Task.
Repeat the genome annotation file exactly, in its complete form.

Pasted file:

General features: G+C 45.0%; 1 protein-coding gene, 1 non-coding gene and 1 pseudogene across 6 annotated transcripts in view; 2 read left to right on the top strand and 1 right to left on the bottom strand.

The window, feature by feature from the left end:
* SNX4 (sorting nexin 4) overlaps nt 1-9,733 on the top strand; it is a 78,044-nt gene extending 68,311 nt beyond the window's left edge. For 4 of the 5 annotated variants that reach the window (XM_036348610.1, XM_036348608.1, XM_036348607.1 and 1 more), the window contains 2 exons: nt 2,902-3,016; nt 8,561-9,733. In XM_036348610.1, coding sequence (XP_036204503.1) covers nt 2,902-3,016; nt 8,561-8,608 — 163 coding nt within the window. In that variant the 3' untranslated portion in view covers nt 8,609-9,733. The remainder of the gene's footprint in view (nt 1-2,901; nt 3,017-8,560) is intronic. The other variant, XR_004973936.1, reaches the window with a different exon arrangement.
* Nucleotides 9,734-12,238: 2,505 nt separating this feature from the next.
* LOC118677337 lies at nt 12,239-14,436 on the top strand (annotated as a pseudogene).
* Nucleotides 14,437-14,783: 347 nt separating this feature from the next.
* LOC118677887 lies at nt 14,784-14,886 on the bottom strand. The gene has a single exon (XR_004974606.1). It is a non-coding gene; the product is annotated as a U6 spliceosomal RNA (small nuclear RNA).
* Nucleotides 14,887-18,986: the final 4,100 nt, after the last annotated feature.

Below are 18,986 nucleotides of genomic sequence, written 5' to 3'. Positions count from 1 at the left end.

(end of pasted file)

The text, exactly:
General features: G+C 45.0%; 1 protein-coding gene, 1 non-coding gene and 1 pseudogene across 6 annotated transcripts in view; 2 read left to right on the top strand and 1 right to left on the bottom strand.

The window, feature by feature from the left end:
* SNX4 (sorting nexin 4) overlaps nt 1-9,733 on the top strand; it is a 78,044-nt gene extending 68,311 nt beyond the window's left edge. For 4 of the 5 annotated variants that reach the window (XM_036348610.1, XM_036348608.1, XM_036348607.1 and 1 more), the window contains 2 exons: nt 2,902-3,016; nt 8,561-9,733. In XM_036348610.1, coding sequence (XP_036204503.1) covers nt 2,902-3,016; nt 8,561-8,608 — 163 coding nt within the window. In that variant the 3' untranslated portion in view covers nt 8,609-9,733. The remainder of the gene's footprint in view (nt 1-2,901; nt 3,017-8,560) is intronic. The other variant, XR_004973936.1, reaches the window with a different exon arrangement.
* Nucleotides 9,734-12,238: 2,505 nt separating this feature from the next.
* LOC118677337 lies at nt 12,239-14,436 on the top strand (annotated as a pseudogene).
* Nucleotides 14,437-14,783: 347 nt separating this feature from the next.
* LOC118677887 lies at nt 14,784-14,886 on the bottom strand. The gene has a single exon (XR_004974606.1). It is a non-coding gene; the product is annotated as a U6 spliceosomal RNA (small nuclear RNA).
* Nucleotides 14,887-18,986: the final 4,100 nt, after the last annotated feature.

Below are 18,986 nucleotides of genomic sequence, written 5' to 3'. Positions count from 1 at the left end.